So Bautista was on base in the game last weekend because Rangers pitcher Matt Bush had hit him with a pitch — almost certainly intentionally, almost certainly in retaliation for the bat flip. That’s another unwritten rule: there are times a pitcher must throw at a batter. In the logic of baseball’s unwritten rules, Bautista had earned a beaning by celebrating a home run he hit off an entirely different pitcher in an entirely different game that happened last season. Oh, and Bush wasn’t even on the team last year when the bat flip happened. 
     And then there’s the matter of the hard slide. Bautista slid late, and he slid at Odor instead of at the bag. This is most commonly done to break up a potential double play, which is ostensibly what Bautista was doing in this case. But it really looked more like he was trying to hurt Odor to get some payback for getting plunked. It’s another of those “unwritten rules” of baseball, though in this case it runs counter to a new written rule that says a baserunner can’t interfere with an infielder trying to turn a double play.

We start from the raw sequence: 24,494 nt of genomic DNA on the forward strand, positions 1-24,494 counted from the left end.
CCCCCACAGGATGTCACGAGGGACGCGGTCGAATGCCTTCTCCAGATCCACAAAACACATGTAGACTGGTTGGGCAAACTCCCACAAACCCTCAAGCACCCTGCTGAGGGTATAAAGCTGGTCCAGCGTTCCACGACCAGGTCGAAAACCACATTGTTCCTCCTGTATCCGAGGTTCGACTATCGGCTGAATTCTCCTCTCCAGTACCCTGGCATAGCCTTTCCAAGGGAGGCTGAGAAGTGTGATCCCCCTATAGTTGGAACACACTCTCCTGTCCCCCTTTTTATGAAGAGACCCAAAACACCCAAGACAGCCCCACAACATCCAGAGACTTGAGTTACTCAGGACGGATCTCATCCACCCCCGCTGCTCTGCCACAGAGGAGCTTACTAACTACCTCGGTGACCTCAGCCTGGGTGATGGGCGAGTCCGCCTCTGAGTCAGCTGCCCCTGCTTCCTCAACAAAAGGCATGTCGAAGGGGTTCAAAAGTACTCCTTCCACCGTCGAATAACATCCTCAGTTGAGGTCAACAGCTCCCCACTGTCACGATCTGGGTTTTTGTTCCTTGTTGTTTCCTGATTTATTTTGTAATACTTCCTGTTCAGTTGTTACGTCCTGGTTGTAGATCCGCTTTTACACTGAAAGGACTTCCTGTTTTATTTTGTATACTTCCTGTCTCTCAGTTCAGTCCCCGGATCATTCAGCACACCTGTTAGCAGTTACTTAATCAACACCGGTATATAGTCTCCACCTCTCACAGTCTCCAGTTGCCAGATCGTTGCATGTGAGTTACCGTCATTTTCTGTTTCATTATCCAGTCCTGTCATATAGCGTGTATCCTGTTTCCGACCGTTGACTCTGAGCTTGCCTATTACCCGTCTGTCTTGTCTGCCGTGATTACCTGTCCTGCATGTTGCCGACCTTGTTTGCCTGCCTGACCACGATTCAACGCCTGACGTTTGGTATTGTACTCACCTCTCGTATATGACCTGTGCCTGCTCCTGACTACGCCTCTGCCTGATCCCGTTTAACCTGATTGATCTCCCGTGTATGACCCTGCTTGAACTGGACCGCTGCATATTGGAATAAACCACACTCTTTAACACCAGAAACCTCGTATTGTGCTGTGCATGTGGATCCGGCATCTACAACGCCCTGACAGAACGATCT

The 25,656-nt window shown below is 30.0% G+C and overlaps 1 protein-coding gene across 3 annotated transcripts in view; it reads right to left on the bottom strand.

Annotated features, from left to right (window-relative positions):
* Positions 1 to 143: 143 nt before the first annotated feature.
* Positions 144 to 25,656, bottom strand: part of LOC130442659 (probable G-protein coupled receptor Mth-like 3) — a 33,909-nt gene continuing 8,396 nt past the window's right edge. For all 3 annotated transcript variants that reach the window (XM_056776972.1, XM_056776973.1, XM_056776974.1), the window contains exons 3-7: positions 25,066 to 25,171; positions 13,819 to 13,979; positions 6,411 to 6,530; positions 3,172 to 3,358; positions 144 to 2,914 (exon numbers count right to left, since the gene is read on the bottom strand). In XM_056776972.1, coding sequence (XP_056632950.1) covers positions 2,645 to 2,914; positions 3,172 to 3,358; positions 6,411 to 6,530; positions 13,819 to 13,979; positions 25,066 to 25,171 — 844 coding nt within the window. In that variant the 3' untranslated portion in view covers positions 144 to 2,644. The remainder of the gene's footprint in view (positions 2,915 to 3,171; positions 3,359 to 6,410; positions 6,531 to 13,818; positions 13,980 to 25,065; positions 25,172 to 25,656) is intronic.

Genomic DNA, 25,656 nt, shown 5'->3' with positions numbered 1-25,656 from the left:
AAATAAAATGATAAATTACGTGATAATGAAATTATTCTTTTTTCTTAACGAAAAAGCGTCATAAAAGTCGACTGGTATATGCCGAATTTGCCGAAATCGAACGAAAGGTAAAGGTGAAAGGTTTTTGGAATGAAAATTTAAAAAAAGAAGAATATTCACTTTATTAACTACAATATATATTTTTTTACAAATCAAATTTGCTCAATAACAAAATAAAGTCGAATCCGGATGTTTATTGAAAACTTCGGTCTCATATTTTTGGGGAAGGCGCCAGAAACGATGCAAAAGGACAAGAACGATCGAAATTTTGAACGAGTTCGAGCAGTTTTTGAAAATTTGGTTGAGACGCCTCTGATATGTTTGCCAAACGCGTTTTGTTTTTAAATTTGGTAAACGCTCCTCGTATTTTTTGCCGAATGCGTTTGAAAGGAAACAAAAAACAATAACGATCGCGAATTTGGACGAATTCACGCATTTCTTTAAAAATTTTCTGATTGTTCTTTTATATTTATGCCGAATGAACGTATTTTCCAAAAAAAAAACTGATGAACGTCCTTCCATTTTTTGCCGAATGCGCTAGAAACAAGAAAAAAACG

If you’re confused, don’t be surprised. You’re not a Major League baseball player, and so the minutiae of the unwritten rules understandably eludes you. But note this: at any time, the progression of events that led to the punch could have been interrupted, either by application of the written rules or by one player choosing not to escalate. But, with everyone reading off those unwritten rules, the two teams moved inexorably toward the punch.